Real Interest Rates

One Striking Chart Shows Why, According to MS, The Next Global Recession Begins In China

here is the chart revealing what may be the most unsustainable trend in China, one that is even more dramatic than China relentless debt growth: accounted for 26% of global annual capex in 2015, compared with 9% in 2006 and 5% in 2000. Hence, as China continues to invest with low return expectations, that this will continue to weigh on the global returns on capital employed.

Dispelling The Norwegian Housing Myth

Recently,an economist from DnB (Norway’s largest bank) stated that Norway is not in a housing bubble although conditions resemble one and prices can still fall. The article states that a socialist country with lots of benefits can handle higher debt levels than a capitalist one. It fails to acknowledge the impact of the eroding oil foundation on the long term economy.

Toward Stagflation - The Real End Game For Central Banks

Norway is heading straight into stagflation and at some point Norges Bank will be forced to tighten monetary policy into a weakening economy. The world should take note, because the real end game for central banks will come when they are constrained by rising inflation in a weakening economy. We all know what happened after the 1970s stagflation; and hiking rates to 20 per cent in an overleveraged world is a lot harder than it was back then.

Why MainStreet Isn't Buying Obama's Economic Story

Last night, President Obama took a victory lap for his economic achievements while in office. With the 2016 Presidential Election fast approaching, this was one of the final chances the President will have to try and divert attention away from Hillary’s “trustworthiness” problem following continued revelations surrounding Benghazi, email scandals and the Clinton Foundation which is now under investigation by the IRS. The question is whether the majority of the voting public will agree with the President’s message? Let’s take a look at some charts...

Deutsche Bank Loves Helicopter Money: Why "Big Inflation Is Coming... But Will First Require A Crisis"

Helicopter policies are not advocated in ‘a normal world’. They are however almost inevitable in the next recession. "Japan will be the flag bearer of fiscal stimulus.” Which will be sufficient to breath some inflationary spirit into the system. “But this is all febrile and can get over-turned by the slightest change in wind direction,” he said, tentative. “This will be the little inflation before the big helicopter-driven inflation.” But that will first require a crisis.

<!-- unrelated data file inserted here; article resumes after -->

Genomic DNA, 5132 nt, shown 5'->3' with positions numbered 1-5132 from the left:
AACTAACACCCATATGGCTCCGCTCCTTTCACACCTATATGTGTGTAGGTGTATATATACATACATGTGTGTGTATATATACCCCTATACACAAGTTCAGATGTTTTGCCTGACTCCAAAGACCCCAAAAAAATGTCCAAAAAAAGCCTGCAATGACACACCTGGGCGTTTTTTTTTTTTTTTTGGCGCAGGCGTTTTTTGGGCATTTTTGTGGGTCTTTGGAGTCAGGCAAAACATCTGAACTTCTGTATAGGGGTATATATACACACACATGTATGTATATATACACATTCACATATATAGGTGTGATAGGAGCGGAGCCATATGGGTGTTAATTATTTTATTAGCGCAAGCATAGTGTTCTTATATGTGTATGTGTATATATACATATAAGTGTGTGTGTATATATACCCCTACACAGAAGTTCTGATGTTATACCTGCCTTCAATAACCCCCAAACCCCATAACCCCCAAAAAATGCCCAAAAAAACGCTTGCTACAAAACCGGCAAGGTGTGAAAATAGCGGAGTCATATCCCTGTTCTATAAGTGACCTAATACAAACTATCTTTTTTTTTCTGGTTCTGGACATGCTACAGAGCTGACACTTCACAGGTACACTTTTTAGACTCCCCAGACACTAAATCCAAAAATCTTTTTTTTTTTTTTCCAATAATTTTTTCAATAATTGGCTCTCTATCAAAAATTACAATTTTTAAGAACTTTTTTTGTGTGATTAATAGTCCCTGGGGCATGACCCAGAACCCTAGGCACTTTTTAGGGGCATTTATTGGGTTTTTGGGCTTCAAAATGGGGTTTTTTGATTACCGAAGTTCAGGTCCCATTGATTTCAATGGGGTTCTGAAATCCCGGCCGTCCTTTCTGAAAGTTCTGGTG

Larry Summers Wants To Give You A Free Lunch

According to Summers, with this low growth and low interest context, government debt levels no longer matter. In other words, federal governments have free reign to massively increase deficit spending and run-up federal debts, because, on balance, the fiscal stimulus will pay for itself. But who are we to question Summers’ unique qualifications - for example, unlike Summers, we’ve never lost $1.8 billion of other people’s money.

Morgan Stanley Asks If This Is Just A "1937 Redux"

"Premature tightening of macro policies means risks of a relapse. In 1936, the Fed doubled the reserve requirements for banks and the Treasury began to sterilise gold inflows, slowing the growth of high-powered money. Fiscal policy was tightened, with the fiscal deficit narrowing significantly from 5.1% of GDP in 1936 to 0.1% in 1938. The premature and sharp pace of tightening of policies led to a double-dip in the economy, resulting in a relapse into recession and deflation in 1938."

Head Of India Central Bank Unexpectedly Announces Intention To Leave

The worst case outcome for many Indian investors came true this morning when head of the RBI said he would return to academia when his term ends on Sept. 4.  Rajan was generous in his parting words, saying government reforms, together with steps by regulators will lead to greater job growth, prosperity for our people. Rajan said that “I will, of course, always be available to serve my country when needed" and added that “I am confident my successor will take us to new heights with your help."

QE: The Good, Bad And Ugly (Or, Why War Is Coming)

"The ugly part comes in when thinking about how to exit QE, if at all. Unfortunately I can't help but think of how the Great Depression ended: it was a boost of fiscal spending, all right: the financing of a war... note that increasing military expenditures in the name of national defense may be more easily passed through the legislature in countries without strong majorities than infrastructure spending. Add to that a rise in populist politicians throughout the world, and we have a mix that suggests to me history may well repeat to those unwilling to learn from it."

Fitch Cuts Japan's Credit Outlook To Negative

Following Abe's decision to delay the April 2017 increase in the consumption tax, warnings about Japan's rating (recall that Japan's consolidated debt/GDP ratio is the highest in the world at 400%) were inevitable, and moments ago Fitch was the first to come out and while "affirming" Japan's AA rating, it was the first major agency to cut its outlook from Stable to Negative. Expect the other two big agencies to do the same, followed inevitably by downgrades.